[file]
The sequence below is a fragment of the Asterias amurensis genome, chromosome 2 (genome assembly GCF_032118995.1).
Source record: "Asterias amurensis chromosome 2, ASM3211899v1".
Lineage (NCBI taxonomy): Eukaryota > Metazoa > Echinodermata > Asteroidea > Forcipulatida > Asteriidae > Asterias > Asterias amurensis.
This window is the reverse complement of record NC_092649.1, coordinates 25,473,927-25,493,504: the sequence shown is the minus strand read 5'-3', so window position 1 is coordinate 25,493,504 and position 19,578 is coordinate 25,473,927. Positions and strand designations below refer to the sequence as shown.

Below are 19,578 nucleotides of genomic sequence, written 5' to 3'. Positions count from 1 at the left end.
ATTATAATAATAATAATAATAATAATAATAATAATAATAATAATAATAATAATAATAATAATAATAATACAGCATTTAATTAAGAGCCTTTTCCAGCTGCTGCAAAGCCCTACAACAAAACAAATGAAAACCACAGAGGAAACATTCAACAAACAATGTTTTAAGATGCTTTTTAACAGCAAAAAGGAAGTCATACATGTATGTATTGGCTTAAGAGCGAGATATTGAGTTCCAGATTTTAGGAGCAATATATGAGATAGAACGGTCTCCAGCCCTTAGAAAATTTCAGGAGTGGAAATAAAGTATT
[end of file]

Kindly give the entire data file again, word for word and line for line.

The sequence below is a fragment of the Asterias amurensis genome, chromosome 2 (genome assembly GCF_032118995.1).
Source record: "Asterias amurensis chromosome 2, ASM3211899v1".
Lineage (NCBI taxonomy): Eukaryota > Metazoa > Echinodermata > Asteroidea > Forcipulatida > Asteriidae > Asterias > Asterias amurensis.
This window is the reverse complement of record NC_092649.1, coordinates 25,473,927-25,493,504: the sequence shown is the minus strand read 5'-3', so window position 1 is coordinate 25,493,504 and position 19,578 is coordinate 25,473,927. Positions and strand designations below refer to the sequence as shown.

Below are 19,578 nucleotides of genomic sequence, written 5' to 3'. Positions count from 1 at the left end.
ATTATAATAATAATAATAATAATAATAATAATAATAATAATAATAATAATAATAATAATAATAATAATACAGCATTTAATTAAGAGCCTTTTCCAGCTGCTGCAAAGCCCTACAACAAAACAAATGAAAACCACAGAGGAAACATTCAACAAACAATGTTTTAAGATGCTTTTTAACAGCAAAAAGGAAGTCATACATGTATGTATTGGCTTAAGAGCGAGATATTGAGTTCCAGATTTTAGGAGCAATATATGAGATAGAACGGTCTCCAGCCCTTAGAAAATTTCAGGAGTGGAAATAAAGTATT